Our View: American Legion has a tough job ahead
Generally what the private sector can’t provide in quality of life amenities, government does.
In a year of government cutbacks, it’s refreshing to see the private sector step up to the plate to fill in the gap. And that’s just what the American Legion did when it offered to take over operations of Shadow Mountain Clubhouse.
After the commissioners voted in December to close the facility, American Legion Post 62 in Craig offered to take over the facility, keep it open to the public and use it as its headquarters.
The move will cost the American Legion about $50,000 a year plus the $1 lease.
The county will pay $33,000 in 2006 to cover utility costs at Shadow Mountain, but the county’s portion will decrease every year, going from $33,000 in 2006 to $8,000 in 2009 and nothing in 2010 and beyond.
Eventually, the American Legion’s costs will total nearly $90,000 a year.
We wish the American Legion the best of luck but have concerns about whether a nonprofit organization can do what the county could not.
Post Commander Mel Shockley said the Legion will have to be creative in finding funding sources to keep the facility open, but he thinks they can do it.
We hope they can, because it would be a blow to facility users to again face the threat of losing access.
City Parks and Recreation Director Dave Pike will say that it’s nearly impossible to operate a public pool at a profit. And when he looked into taking over Shadow Mountain on behalf of the city, he couldn’t get — in time to meet the deadline — the information needed to determine whether it was even feasible.
There were too many un–answered questions for the city to get involved, Pike said.
And, if he didn’t have the information needed to make a good decision, it’s a good bet that the American Legion didn’t have it when it volunteered to take over.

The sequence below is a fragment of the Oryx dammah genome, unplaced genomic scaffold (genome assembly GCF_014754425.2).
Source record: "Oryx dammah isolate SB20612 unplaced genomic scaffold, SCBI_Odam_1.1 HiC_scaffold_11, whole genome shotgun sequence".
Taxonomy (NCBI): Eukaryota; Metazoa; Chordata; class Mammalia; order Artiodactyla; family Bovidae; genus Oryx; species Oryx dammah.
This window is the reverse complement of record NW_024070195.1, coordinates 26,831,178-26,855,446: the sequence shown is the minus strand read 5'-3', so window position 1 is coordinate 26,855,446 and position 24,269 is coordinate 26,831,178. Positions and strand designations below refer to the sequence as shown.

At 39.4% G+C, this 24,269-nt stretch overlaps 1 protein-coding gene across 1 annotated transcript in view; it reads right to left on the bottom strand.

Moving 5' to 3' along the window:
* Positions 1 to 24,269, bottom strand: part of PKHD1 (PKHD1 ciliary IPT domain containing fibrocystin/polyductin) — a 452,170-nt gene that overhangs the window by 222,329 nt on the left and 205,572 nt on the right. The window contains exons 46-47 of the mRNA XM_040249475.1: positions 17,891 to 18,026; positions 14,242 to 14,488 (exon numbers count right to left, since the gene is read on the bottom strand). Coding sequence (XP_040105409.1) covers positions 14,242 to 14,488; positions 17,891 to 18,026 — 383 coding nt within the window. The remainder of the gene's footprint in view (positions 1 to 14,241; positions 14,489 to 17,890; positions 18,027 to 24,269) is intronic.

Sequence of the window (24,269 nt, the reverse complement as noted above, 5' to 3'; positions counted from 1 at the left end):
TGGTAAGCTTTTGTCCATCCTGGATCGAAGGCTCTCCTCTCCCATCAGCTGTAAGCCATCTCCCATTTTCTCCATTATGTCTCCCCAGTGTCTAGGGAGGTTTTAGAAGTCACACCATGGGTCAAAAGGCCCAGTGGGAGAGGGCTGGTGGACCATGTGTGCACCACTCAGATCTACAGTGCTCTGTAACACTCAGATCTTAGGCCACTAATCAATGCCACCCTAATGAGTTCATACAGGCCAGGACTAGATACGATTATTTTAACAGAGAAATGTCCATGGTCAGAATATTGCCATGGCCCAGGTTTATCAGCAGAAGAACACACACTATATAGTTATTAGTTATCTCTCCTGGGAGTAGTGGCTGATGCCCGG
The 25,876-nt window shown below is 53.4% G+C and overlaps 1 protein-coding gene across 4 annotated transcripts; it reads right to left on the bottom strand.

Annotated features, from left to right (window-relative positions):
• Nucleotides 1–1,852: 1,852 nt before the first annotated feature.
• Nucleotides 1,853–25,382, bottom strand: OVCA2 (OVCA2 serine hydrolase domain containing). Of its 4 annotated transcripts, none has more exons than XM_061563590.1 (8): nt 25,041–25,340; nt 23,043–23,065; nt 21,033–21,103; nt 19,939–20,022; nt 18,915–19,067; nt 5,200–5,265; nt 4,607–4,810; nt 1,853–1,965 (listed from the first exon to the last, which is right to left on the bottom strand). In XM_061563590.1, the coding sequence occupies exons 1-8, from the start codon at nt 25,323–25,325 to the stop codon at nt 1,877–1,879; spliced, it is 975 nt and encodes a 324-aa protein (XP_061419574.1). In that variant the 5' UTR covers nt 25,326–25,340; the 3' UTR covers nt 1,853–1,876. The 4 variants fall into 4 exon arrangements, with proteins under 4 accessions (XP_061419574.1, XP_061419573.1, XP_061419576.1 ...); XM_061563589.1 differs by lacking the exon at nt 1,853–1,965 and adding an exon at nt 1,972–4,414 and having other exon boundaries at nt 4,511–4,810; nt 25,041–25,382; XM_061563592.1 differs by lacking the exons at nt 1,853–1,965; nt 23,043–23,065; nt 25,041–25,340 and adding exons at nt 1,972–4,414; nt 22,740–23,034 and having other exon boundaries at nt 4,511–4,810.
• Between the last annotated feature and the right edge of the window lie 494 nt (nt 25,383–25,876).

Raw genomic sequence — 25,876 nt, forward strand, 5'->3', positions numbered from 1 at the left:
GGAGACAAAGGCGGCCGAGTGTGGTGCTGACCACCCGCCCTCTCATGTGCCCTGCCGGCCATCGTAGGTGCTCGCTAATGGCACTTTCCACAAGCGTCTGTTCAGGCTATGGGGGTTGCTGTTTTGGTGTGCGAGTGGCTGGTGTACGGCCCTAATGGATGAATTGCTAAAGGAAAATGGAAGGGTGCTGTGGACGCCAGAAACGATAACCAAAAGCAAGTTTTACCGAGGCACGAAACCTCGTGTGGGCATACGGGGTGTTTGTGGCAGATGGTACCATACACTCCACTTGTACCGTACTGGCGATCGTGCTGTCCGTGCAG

We expect that county officials reviewed the American Legion’s plan for keeping the facility open and found it feasible.
But, it doesn’t sound as if the American Legion will be doing anything the county could not.
Shockley said the Legion will rent out rooms at Shadow Mountain for parties more often than the county did and will use a portion of the lot for recreational vehicle storage.
The American Legion has a secret weapon. Former Moffat County Planning Director Sue Graler, who is a member of the Legion’s auxiliary club, will create an operating plan for the facility. If anyone can find a way to keep Shadow Mountain open, Graler can.
But that doesn’t change that operating a swimming pool is an expensive endeavor. The county spent $122,822 to keep the facility open in 2002, $109,336 in 2003 and budgeted $94,853 in 2005. Revenues from rentals and pool passes average $20,000.
The county’s 2005 budget included very little spending — $800 — for building maintenance and nothing for equipment maintenance or replacement.
Both are needed.
About the Shadow Mountain Clubhouse, the county’s 2005 budget states, “much is needed to catch up with repairs and necessary upgrades to provide a safe and useful community facility.”
Kudos to the American Legion for doing whatever it can to ensure the facility remains open to the residents who lobbied so hard to keep it.
We hope the facility succeeds under its management as it did not under the county’s management, but we do think the legion has its work cut out for it.
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